"The placement and structure of cities – and what was there before -- really does matter," said Marc Imhoff, biologist and remote sensing specialist at NASA's Goddard Space Flight Center in Greenbelt, Md. "The amount of the heat differential between the city and the surrounding environment depends on how much of the ground is covered by trees and vegetation. Understanding urban heating will be important for building new cities and retrofitting existing ones."
Goddard researchers including Imhoff, Lahouari Bounoua, Ping Zhang, and Robert Wolfe presented their findings on Dec. 16 in San Francisco at the Fall Meeting of the American Geophysical Union.
Scientists first discovered the heat island effect in the 1800s when they observed cities growing warmer than surrounding rural areas, particularly in summer. Urban surfaces of asphalt, concrete, and other materials -- also referred to as "impervious surfaces" -- absorb more solar radiation by day. At night, much of that heat is given up to the urban air, creating a warm bubble over a city that can be as much as 1 to 3°C (2 to 5°F) higher than temperatures in surrounding rural areas.
The impervious surfaces of cities also lead to faster runoff from land, reducing the natural cooling effects of water on the landscape. More importantly, the lack of trees and other vegetation means less evapotranspiration – the process by which trees "exhale" water. Trees also provide shade, a secondary cooling effect in urban landscapes.
Using instruments from NASA's Terra and Aqua satellites, as well as the joint U.S. Geological Survey-NASA satellite Landsat, researchers created land-use maps distinguishing urban surfaces from vegetation. The team then used computer models to assess the impact of urbanized land on energy, water, and carbon balances at Earth's surface.
When examining cities in arid and semi-arid regions – such as North Africa and the American Southwest -- scientists found that they are only slightly warmer than surrounding areas in summer and sometimes cooler than surrounding areas in winter.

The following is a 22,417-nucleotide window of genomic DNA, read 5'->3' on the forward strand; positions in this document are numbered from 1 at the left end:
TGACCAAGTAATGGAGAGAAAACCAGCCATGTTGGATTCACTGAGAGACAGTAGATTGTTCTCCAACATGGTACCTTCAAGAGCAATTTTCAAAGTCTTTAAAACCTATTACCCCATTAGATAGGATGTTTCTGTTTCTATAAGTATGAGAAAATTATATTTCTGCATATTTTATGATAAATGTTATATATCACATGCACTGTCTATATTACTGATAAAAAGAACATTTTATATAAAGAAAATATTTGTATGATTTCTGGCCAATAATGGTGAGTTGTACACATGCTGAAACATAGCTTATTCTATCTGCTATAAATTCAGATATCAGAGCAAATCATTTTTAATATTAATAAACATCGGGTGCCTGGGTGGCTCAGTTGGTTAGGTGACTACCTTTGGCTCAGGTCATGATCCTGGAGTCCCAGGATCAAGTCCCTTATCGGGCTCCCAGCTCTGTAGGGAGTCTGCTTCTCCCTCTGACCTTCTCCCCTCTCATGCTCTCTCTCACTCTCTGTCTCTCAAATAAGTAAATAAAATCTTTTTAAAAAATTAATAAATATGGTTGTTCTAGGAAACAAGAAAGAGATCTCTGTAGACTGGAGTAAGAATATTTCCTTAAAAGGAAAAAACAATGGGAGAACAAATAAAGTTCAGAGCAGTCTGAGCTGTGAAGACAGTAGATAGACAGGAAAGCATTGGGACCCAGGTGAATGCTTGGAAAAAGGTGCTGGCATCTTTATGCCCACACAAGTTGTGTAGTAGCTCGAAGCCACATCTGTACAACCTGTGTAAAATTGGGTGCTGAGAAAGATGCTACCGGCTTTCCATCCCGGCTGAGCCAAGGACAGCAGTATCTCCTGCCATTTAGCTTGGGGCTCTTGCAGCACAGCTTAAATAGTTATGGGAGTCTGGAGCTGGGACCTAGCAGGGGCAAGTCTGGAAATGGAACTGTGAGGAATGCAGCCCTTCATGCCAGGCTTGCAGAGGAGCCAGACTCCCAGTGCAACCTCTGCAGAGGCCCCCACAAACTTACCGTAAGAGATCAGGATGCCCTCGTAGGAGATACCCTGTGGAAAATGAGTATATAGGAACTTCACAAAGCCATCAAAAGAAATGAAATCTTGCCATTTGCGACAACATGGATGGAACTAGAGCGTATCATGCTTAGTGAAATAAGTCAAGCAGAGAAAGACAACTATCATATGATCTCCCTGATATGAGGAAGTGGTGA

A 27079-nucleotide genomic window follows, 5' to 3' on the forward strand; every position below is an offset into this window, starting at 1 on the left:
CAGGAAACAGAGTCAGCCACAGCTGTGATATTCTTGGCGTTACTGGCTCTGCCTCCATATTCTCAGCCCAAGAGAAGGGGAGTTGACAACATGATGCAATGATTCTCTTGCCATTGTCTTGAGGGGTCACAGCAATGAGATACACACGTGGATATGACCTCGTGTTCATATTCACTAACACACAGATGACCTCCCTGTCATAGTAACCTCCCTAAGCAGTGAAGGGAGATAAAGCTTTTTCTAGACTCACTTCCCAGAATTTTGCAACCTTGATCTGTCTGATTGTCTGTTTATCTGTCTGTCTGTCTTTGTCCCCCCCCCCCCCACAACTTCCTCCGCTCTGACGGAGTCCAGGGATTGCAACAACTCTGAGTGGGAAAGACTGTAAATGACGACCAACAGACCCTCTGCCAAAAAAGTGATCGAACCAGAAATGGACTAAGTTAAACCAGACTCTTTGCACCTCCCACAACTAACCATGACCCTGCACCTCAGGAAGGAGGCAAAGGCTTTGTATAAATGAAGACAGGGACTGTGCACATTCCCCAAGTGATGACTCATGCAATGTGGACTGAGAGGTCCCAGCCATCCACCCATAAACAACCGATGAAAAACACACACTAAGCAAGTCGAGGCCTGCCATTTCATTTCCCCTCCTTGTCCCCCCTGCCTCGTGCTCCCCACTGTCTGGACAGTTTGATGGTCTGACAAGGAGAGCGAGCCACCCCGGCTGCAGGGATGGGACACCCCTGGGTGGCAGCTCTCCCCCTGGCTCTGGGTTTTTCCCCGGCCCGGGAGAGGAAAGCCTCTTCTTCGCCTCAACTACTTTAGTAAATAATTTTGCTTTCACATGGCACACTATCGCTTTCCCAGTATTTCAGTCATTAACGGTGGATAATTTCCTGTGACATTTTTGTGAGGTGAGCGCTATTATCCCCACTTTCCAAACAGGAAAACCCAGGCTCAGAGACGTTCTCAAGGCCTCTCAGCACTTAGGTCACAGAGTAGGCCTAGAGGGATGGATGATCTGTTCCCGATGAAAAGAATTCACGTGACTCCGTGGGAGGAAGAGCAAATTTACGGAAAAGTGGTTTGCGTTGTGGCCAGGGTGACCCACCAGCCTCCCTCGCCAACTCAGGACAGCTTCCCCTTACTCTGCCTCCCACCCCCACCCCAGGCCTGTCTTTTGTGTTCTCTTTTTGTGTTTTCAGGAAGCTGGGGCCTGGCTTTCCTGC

In the U.S., the summertime urban heat island (UHI) for desert cities like Las Vegas was 0.46°C lower than surrounding areas, compared to 10°C higher for cities like Baltimore. Globally, the differences were not as large, with a summertime UHI of -0.21°C for desert cities compared to +3.8°C for cities in forested regions.
In a quirk of surface heating, the suburban areas around desert cities are actually cooler than both the city center and the outer rural areas because the irrigation of lawns and small farms leads to more moisture in the air from plants that would not naturally grow in the region.
"If you build a city in an area that is naturally forested – such as Atlanta or Baltimore -- you are making a much deeper alteration of the ecosystem," said Imhoff. "In semi-arid areas with less vegetation – like Las Vegas or Phoenix -- you are making less of a change in the energy balance of the landscape."
"The open question is: do changes in land cover and urbanization affect global temperatures and climate?" Imhoff added. "Urbanization is perceived as a relatively small effect, and most climate models focus on how the oceans and atmosphere store and balance heat. Urban heat islands are a lot of small, local changes, but do they add up? Studies of the land input are still in early stages."
Related LinksUrban Rain
Michael Carlowicz | EurekAlert!
Wandering greenhouse gas
16.03.2018 | Alfred-Wegener-Institut, Helmholtz-Zentrum für Polar- und Meeresforschung
Unique Insights into the Antarctic Ice Shelf System
14.03.2018 | Alfred-Wegener-Institut, Helmholtz-Zentrum für Polar- und Meeresforschung
Animal photoreceptors capture light with photopigments. Researchers from the University of Göttingen have now discovered that these photopigments fulfill an...
On 15 March, the AWI research aeroplane Polar 5 will depart for Greenland. Concentrating on the furthest northeast region of the island, an international team...
The world’s second-largest ice shelf was the destination for a Polarstern expedition that ended in Punta Arenas, Chile on 14th March 2018. Oceanographers from...
At the 2018 ILA Berlin Air Show from April 25–29, the Fraunhofer Institute for Laser Technology ILT is showcasing extreme high-speed Laser Material Deposition (EHLA): A video documents how for metal components that are highly loaded, EHLA has already proved itself as an alternative to hard chrome plating, which is now allowed only under special conditions.
When the EU restricted the use of hexavalent chromium compounds to special applications requiring authorization, the move prompted a rethink in the surface...
At the ILA Berlin, hall 4, booth 202, Fraunhofer FHR will present two radar sensors for navigation support of drones. The sensors are valuable components in the implementation of autonomous flying drones: they function as obstacle detectors to prevent collisions. Radar sensors also operate reliably in restricted visibility, e.g. in foggy or dusty conditions. Due to their ability to measure distances with high precision, the radar sensors can also be used as altimeters when other sources of information such as barometers or GPS are not available or cannot operate optimally.
Drones play an increasingly important role in the area of logistics and services. Well-known logistic companies place great hope in these compact, aerial...
16.03.2018 | Event News
13.03.2018 | Event News
08.03.2018 | Event News
16.03.2018 | Earth Sciences
16.03.2018 | Physics and Astronomy
16.03.2018 | Life Sciences